Creative Scotland crisis deepens as it prepares for 'standstill funding' while facing £47.5m black hole

Arts industry warned only a ‘proportion’ of applications will be backed

The Scottish Government funding is under growing pressure over its support for culture after its own arts agency revealed a £47.5 million black hole to meet demand for long-term funding.

Creative Scotland has warned it will only be able to approve a “proportion” of the 281 applications it has received ahead due to the projected shortfall as it is planning ahead on the basis of “standstill funding” from the Government.

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The fate of many of Scotland's best-known theatres, music venues, arts centres, festivals and arts organisations is hanging in the balance for months after final bids worth £87.5m were lodged for the multi-year funding programme. Under a planned shake-up of its funding programmes and based on its Government budget of £68m, Creative Scotland would have just £40m available for long-term funding.

The Girls of Slender Means is currently being staged at the Royal Lyceum Theatre in Edinburgh. Picture: Mihaela BodlovicThe Girls of Slender Means is currently being staged at the Royal Lyceum Theatre in Edinburgh. Picture: Mihaela Bodlovic
The Girls of Slender Means is currently being staged at the Royal Lyceum Theatre in Edinburgh. Picture: Mihaela Bodlovic

Arts industry collective Culture Counts said it had estimated up to 55 per cent of applications to Creative Scotland could be turned down and warned this would have a “devastating impact on Scotland’s cultural sector”.

Creative Scotland has revealed it has set aside £4m this financial year and £5m in the next year for “transition support” to help unsuccessful organisations to either restructure, scale back or “cease operations”. Although decisions are due in October, Creative Scotland has been kept in the dark over its future budget from the Government.

This is despite a pledge in October last year from First Minister Humza Yousaf to “more than double” arts spending during the period of Creative Scotland’s next funding programme.

A spokesman for Creative Scotland said: “There is ongoing concern across the culture sector about the lack of clarity regarding longer-term funding. This has been a consistent message from Creative Scotland, and from people and organisations working in the sector.

"In the absence of confirmation of longer-term budgets from the Scottish Government, we are working on the premise that budgets will remain at standstill level, which means we would have £40m to support organisations through multi-year funding.”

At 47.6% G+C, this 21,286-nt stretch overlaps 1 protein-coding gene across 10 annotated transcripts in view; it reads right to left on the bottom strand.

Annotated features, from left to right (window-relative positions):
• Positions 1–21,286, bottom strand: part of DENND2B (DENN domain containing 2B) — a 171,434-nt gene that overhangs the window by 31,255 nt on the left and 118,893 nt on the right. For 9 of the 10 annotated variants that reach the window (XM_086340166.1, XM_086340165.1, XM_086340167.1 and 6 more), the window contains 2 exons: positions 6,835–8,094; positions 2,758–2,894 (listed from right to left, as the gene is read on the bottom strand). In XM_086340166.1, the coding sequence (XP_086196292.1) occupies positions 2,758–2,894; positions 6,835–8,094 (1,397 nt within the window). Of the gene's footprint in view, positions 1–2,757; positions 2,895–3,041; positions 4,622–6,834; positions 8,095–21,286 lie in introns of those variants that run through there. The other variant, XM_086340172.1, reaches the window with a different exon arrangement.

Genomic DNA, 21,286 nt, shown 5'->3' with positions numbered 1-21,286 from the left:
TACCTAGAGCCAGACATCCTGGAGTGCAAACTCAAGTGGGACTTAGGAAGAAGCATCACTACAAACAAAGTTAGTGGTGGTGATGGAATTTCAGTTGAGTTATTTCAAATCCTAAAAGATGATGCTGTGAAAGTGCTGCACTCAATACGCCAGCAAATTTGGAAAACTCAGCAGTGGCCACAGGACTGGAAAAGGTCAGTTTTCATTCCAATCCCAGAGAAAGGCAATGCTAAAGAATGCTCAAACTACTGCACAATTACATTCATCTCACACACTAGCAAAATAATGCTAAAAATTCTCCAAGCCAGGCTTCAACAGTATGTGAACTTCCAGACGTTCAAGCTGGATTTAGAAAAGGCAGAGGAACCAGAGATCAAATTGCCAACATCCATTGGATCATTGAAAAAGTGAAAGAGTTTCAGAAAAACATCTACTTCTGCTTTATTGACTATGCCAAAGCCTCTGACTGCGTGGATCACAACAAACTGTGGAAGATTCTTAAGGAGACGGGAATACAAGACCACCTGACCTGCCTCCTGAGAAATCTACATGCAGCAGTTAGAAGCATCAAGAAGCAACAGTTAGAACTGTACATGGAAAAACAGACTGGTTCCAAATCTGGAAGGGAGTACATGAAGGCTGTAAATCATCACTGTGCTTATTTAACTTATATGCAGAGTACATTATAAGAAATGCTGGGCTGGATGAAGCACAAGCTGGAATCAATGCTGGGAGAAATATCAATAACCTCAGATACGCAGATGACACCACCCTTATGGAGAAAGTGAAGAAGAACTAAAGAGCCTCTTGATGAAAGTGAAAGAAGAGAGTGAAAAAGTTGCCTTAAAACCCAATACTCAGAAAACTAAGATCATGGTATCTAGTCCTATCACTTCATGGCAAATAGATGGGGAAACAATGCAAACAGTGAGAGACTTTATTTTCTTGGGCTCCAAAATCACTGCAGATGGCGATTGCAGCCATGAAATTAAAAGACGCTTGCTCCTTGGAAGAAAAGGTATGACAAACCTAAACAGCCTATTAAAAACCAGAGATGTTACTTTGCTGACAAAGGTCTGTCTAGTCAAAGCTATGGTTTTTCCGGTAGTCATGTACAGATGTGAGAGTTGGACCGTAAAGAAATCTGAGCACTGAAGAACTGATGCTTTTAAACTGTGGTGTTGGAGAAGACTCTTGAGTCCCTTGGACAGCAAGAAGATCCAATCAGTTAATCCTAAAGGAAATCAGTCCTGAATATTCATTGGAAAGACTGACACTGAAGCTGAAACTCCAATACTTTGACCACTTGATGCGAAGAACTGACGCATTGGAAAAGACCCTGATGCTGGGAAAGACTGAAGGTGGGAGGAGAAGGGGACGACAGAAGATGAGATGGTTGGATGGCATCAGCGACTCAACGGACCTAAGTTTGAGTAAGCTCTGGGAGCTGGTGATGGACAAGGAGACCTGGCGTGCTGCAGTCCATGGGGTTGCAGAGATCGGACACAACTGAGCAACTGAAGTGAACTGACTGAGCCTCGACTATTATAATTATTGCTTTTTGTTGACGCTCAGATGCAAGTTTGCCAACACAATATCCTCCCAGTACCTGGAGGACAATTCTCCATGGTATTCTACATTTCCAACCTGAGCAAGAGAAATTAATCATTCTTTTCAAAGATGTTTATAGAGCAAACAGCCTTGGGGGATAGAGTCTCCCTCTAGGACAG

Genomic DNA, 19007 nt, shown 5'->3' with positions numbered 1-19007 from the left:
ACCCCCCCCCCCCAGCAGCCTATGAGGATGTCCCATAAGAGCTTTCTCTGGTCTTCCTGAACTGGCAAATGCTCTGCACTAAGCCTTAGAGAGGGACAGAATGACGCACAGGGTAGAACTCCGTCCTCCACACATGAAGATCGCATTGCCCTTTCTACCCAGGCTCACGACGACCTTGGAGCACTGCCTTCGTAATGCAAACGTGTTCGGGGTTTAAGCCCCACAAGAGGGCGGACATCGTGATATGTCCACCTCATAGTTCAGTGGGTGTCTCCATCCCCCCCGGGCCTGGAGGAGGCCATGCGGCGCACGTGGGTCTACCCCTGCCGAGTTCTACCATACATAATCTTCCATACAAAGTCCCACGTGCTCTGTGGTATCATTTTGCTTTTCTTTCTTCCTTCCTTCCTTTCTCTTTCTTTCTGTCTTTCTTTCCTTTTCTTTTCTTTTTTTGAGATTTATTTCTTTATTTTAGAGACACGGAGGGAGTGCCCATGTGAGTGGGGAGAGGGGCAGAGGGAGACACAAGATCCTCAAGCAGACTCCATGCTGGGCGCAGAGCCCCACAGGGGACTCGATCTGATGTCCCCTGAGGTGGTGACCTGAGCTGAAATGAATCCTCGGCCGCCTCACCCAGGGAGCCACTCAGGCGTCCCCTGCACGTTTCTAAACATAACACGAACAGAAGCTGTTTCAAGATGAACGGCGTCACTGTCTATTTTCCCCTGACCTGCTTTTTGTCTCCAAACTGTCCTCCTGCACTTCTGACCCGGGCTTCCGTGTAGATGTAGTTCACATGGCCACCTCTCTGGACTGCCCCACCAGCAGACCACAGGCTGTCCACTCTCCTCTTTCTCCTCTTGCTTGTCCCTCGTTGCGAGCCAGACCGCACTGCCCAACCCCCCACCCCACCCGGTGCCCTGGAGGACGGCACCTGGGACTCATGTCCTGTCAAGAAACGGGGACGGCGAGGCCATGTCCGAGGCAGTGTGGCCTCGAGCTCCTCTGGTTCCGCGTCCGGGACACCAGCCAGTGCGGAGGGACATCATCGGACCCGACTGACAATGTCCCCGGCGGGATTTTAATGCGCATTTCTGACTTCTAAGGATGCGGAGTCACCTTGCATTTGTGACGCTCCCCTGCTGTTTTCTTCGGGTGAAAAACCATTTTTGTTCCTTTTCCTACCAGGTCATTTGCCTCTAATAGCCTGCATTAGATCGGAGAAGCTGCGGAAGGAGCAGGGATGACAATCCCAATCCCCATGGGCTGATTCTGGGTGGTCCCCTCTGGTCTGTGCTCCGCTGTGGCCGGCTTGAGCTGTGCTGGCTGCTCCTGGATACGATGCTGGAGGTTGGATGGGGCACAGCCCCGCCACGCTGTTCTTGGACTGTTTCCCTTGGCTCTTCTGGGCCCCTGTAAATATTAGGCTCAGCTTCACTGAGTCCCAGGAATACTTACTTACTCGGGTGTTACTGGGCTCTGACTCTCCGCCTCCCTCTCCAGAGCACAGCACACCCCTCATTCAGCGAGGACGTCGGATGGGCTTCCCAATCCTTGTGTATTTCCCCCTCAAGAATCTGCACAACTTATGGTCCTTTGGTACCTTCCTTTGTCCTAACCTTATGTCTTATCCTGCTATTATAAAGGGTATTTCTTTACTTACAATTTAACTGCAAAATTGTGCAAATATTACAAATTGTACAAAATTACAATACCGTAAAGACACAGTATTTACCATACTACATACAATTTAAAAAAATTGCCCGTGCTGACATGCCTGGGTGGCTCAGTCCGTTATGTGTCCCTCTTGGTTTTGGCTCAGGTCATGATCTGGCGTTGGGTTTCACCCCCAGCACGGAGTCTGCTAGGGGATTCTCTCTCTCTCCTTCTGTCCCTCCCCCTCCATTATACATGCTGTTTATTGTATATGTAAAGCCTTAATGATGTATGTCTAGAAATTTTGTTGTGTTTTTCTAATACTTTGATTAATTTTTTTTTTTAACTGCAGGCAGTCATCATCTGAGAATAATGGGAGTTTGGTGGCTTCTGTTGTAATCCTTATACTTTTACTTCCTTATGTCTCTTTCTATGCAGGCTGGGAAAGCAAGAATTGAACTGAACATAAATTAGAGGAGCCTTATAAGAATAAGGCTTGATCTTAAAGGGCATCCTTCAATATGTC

Culture Counts director Lori Anderson said: “The Scottish Government has set out its ambitions for culture and pledged to support the sector through committing to increase the culture budget by £100m by 2028/29.

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“However the sector needs to see this ambition translated into immediate action, with a significant portion of this investment allocated ahead of these vital funding decisions being taken in October. Without this commitment, we will be looking at a very different cultural landscape come winter.”

More support for the arts was pledged by the Government weeks after it quietly re-imposed a 10 per cent cut on Creative Scotland, effectively overturning an announcement in its 2023/24 Scottish Budget.

Mr Munro said: “As we've emphasised consistently, our budgets remain extremely limited and we anticipate being able to fund only a proportion of the organisations which have applied.

"While we welcome the Government’s commitment to increasing culture funding by £100m over the next five years, and the intimation that £25m of this will be allocated in 2025/26, we await confirmation of what this means for our budget.”

Writing in Creative Scotland’s new annual plan, Mr Munro added: “The context that the creative and cultural sector works in remains challenging, with ongoing long-term financial pressures, increased demands on resources and audience numbers that have yet to return to pre-Covid levels.

"Contraction in other parts of the funding landscape, including philanthropic giving, adds to this concern.”

A spokeswoman for the Scottish Government said: “Decisions on these funding applications are a matter for Creative Scotland.

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"We understand Creative Scotland aim to conclude their assessment of stage two applications and make funding decisions by October 2024 to give organisations preparation time in advance of the new multi-year funding programme coming into place in April 2025.

"We expect Creative Scotland to use all the resources at their disposal to support organisations and help protect culture sector jobs at this difficult time.

"In 2025/2026 we aim to provide an additional £25m to the culture sector. This commitment to additional funding despite the challenging budget situation signals our confidence in the Scottish culture sector and is the starting point of a journey of three phases – sustain, develop, and innovate.

“As is the normal procedure, the Scottish Government draft budget for 2025/2026 will be published later in 2024.”



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